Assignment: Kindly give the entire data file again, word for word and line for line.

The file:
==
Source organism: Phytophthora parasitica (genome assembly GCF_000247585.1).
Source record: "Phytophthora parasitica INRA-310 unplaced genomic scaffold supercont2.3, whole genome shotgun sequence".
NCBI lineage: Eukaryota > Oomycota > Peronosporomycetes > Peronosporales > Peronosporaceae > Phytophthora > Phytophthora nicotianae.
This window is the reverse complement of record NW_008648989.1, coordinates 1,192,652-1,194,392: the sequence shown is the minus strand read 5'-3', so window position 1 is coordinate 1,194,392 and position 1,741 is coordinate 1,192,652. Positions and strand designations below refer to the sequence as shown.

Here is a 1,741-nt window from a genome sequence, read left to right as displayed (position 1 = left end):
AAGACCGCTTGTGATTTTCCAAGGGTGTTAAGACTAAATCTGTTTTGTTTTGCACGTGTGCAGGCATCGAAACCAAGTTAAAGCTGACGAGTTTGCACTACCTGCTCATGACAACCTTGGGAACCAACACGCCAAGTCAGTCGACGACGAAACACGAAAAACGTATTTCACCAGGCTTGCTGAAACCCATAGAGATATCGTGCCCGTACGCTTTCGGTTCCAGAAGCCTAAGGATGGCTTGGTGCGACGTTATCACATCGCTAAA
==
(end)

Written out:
Source organism: Phytophthora parasitica (genome assembly GCF_000247585.1).
Source record: "Phytophthora parasitica INRA-310 unplaced genomic scaffold supercont2.3, whole genome shotgun sequence".
NCBI lineage: Eukaryota > Oomycota > Peronosporomycetes > Peronosporales > Peronosporaceae > Phytophthora > Phytophthora nicotianae.
This window is the reverse complement of record NW_008648989.1, coordinates 1,192,652-1,194,392: the sequence shown is the minus strand read 5'-3', so window position 1 is coordinate 1,194,392 and position 1,741 is coordinate 1,192,652. Positions and strand designations below refer to the sequence as shown.

Here is a 1,741-nt window from a genome sequence, read left to right as displayed (position 1 = left end):
AAGACCGCTTGTGATTTTCCAAGGGTGTTAAGACTAAATCTGTTTTGTTTTGCACGTGTGCAGGCATCGAAACCAAGTTAAAGCTGACGAGTTTGCACTACCTGCTCATGACAACCTTGGGAACCAACACGCCAAGTCAGTCGACGACGAAACACGAAAAACGTATTTCACCAGGCTTGCTGAAACCCATAGAGATATCGTGCCCGTACGCTTTCGGTTCCAGAAGCCTAAGGATGGCTTGGTGCGACGTTATCACATCGCTAAA